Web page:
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Screen Shot 2014-08-20 at 12.32.26 PMRegular Dispatch readers will know that we have discussed BPA perhaps the poster child of the anti chemical movement until we are blue in the face (BTF?).

So, it is always nice to know that there are others out there who really understand this topic and agree with us scientifically.

One of these is Steve Hentges, Ph.D., who currently holds the position of Executive Director of the Polycarbonate/BPA Global Group of the American Chemistry Council (ACC). Dr. Hentges is a highly trained organic chemist whose advanced...

466583_32876683If you believe what you read about BPA and its harmful effects on human health, a topic that we here at ACSH have taken on many times, the latest development from Frederick vom Saal, Professor of Biological Sciences at Missouri University and perhaps the best-known fringe anti-BPA activist posing as a scientist, might stop your shopping habits, or at least make you think twice before choosing to get a receipt. In his latest...

The 9/11 cancer report is not the only sound-science publication whose results have been met with knee-jerk dismissal. Another landmark federal study described by renowned endocrinologist Dr. Richard Sharpe as majestically scientific has found that the actual human exposure to bisphenol A (BPA), even from a BPA-rich diet, is exceedingly small.

BPA is a chemical found in a variety of food containers and plastics. Published in the journal Toxicological Studies, the study was led by...

BPA is in the news, yet again. WPFO-TV (Fox 23) reports that Maine s Board of Environmental Protection has postponed plans to ban BPA from baby products until studies prove that the alternatives are safe.

Maine has made a very intelligent decision. I have never heard of anyone proposing that BPA-free products first be studied for safety before the headlong rush to ban it. Cheers to Maine for addressing this primary question, says ACSH's Dr. Elizabeth Whelan.

Meanwhile, Atlantic food...

bpaHe s back at it again. Democratic Senator Ed Markey of Massachusetts (along with two of his acolytes in the House) is now introducing a bill that would ban BPA from food and beverage containers. The Ban Poisonous Additives Act of 2014, as the bill is named, would also give waivers to those manufacturers who want to seek safer alternatives to BPA, while requiring them to label their packaging as containing BPA.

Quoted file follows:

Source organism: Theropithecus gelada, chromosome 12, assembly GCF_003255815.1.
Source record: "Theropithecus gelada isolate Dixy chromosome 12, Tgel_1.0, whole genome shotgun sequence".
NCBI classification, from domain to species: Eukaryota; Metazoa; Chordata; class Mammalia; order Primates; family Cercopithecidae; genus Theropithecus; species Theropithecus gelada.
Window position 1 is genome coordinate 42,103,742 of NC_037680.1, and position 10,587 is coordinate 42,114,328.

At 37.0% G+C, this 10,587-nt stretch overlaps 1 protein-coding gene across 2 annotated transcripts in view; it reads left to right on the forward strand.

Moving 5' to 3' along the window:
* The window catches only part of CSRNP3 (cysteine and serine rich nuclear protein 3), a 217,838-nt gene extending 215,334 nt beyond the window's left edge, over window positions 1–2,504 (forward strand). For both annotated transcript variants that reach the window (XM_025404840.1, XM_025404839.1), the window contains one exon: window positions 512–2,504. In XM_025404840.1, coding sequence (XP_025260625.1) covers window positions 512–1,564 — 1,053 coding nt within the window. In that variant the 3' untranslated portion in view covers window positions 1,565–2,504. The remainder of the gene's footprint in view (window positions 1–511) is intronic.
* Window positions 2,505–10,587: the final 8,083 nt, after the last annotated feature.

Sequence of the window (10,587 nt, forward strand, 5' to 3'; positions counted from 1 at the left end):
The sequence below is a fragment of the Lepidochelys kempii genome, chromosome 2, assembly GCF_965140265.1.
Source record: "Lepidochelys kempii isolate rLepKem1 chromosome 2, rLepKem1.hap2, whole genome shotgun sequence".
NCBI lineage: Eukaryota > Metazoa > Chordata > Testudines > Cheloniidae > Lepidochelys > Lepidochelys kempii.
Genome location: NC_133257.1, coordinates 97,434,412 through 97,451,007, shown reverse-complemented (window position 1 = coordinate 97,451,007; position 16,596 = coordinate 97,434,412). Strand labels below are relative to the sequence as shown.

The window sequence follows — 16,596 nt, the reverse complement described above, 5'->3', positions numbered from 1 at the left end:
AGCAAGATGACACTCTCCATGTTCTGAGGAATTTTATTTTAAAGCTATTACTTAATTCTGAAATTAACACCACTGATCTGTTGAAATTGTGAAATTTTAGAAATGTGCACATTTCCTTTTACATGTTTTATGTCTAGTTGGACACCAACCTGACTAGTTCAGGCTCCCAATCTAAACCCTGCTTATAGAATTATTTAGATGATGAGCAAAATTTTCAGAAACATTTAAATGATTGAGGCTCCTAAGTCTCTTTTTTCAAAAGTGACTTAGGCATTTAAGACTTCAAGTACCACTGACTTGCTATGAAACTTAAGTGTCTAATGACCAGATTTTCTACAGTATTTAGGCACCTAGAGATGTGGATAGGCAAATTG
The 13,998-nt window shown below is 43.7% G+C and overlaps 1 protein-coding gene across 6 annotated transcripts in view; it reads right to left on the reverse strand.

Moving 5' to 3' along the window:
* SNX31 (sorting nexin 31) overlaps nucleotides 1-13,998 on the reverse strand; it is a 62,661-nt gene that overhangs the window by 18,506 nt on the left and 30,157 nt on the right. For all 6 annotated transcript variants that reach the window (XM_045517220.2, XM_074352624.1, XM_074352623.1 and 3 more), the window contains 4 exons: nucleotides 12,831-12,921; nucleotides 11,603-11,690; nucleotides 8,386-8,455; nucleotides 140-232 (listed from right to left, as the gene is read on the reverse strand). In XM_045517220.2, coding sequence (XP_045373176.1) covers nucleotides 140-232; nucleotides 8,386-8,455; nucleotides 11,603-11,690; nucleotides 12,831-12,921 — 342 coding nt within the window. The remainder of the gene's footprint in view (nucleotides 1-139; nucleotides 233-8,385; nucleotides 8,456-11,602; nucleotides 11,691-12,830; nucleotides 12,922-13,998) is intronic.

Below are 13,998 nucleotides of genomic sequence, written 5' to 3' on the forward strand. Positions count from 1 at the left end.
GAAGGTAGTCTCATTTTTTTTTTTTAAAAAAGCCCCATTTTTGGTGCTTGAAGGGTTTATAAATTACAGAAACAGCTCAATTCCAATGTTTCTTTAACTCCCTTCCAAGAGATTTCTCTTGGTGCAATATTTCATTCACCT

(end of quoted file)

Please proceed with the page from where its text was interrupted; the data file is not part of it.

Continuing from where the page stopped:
The bill s purpose, according to its supporters, is to protect consumers, specifically the elderly, pregnant...

As part of a legal settlement with the Natural Resources Defense Council (NRDC), the FDA must decide by tomorrow whether it will ban the widely used chemical bisphenol A (BPA). The agency s decision will determine if the chemical used to make polycarbonate plastic can remain in food packaging.

BPA-based plastics have been used for decades to protect against bacteria and food-borne illness. Even so, earlier this month, the Campbell Soup Company seems to have succumbed to public pressure and announced it would be eliminating BPA in the lining of its cans. But one of the biggest questions on everyone s mind is: What will they use...

967632_38993259Last month, the European Food Safety Authority (EFSA) weighed in on bisphenol A (BPA), saying exactly what we ve said all along, BPA poses no health risk to consumers because current exposure to the chemical is too low to cause harm. As Steve Hentges points out in his piece on Science 2.0, this assessment, like those of the U.S. FDA and other scientific bodies, relied on studies showing 1)...

A new study from the Harvard School of Public Health reports that eating canned soup significantly raises the concentration of the chemical bisphenol-A (BPA) in urine. BPA has been under constant attack from environmental groups alleging that despite its five-decade long history of widespread, safe use it is an endocrine disruptor.

For the study, published in the Journal of the American Medical Association, 75 participants consumed a 12-ounce serving of either canned vegetable soup or fresh vegetable soup daily for five days. At the end of the study period, researchers analyzed each participant s urine for BPA which lines most food and...

New York NY -- January 15th, 2010. The American Council on Science and Health applauds today's decision by the Food and Drug Administration (FDA) not to ban the plastic hardener bisphenol-A (BPA). Despite heavy pressure from various activist "environmental" groups, the FDA has not placed any restrictions on the chemical's use in consumer products but rather decided to "support" industry's decisions to reduce exposure to BPA in food-related products aimed at infants and children. FDA is also "facilitating" the development of alternatives to BPA in infant formula cans.

FDA stopped well short of a ban on this common and useful chemical, which has been in safe use in a wide spectrum of consumer products for over 50 years. ACSH scientists are glad a ban was avoided...

Various media outlets are reporting on groups in several localities pushing for stricter bans on BPA, including the Breast Cancer Fund.

We all need to take a sober look at the BPA situation, says Dr. Whelan. It shows us that irrationality has run rampant. There s a disconnect between the science on the safety of BPA versus these activists strident calls for extending bans on BPA. There is no science to support them.

Yet Ban BPA has become an environmentalist mantra, adds Dr. Ross.